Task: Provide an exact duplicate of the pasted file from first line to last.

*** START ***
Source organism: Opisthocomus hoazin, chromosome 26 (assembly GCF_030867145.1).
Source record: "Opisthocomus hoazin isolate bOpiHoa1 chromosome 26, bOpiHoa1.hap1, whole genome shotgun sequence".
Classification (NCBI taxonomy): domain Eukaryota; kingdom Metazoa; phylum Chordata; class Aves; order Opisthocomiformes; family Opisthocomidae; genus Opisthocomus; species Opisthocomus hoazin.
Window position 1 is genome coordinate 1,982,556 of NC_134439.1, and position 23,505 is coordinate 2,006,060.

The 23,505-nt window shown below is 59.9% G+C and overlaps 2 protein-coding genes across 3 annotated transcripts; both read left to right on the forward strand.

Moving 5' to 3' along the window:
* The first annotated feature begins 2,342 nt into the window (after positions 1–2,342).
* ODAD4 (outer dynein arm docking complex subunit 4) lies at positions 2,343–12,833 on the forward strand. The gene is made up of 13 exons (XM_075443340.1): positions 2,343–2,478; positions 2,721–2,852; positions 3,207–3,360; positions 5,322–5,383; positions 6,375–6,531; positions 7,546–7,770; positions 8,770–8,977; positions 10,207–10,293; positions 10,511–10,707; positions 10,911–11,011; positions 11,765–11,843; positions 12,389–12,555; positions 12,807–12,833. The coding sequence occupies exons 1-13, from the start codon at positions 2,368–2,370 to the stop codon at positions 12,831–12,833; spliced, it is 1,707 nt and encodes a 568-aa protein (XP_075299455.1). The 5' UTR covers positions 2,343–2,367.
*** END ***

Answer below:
Source organism: Opisthocomus hoazin, chromosome 26 (assembly GCF_030867145.1).
Source record: "Opisthocomus hoazin isolate bOpiHoa1 chromosome 26, bOpiHoa1.hap1, whole genome shotgun sequence".
Classification (NCBI taxonomy): domain Eukaryota; kingdom Metazoa; phylum Chordata; class Aves; order Opisthocomiformes; family Opisthocomidae; genus Opisthocomus; species Opisthocomus hoazin.
Window position 1 is genome coordinate 1,982,556 of NC_134439.1, and position 23,505 is coordinate 2,006,060.

The 23,505-nt window shown below is 59.9% G+C and overlaps 2 protein-coding genes across 3 annotated transcripts; both read left to right on the forward strand.

Moving 5' to 3' along the window:
* The first annotated feature begins 2,342 nt into the window (after positions 1–2,342).
* ODAD4 (outer dynein arm docking complex subunit 4) lies at positions 2,343–12,833 on the forward strand. The gene is made up of 13 exons (XM_075443340.1): positions 2,343–2,478; positions 2,721–2,852; positions 3,207–3,360; positions 5,322–5,383; positions 6,375–6,531; positions 7,546–7,770; positions 8,770–8,977; positions 10,207–10,293; positions 10,511–10,707; positions 10,911–11,011; positions 11,765–11,843; positions 12,389–12,555; positions 12,807–12,833. The coding sequence occupies exons 1-13, from the start codon at positions 2,368–2,370 to the stop codon at positions 12,831–12,833; spliced, it is 1,707 nt and encodes a 568-aa protein (XP_075299455.1). The 5' UTR covers positions 2,343–2,367.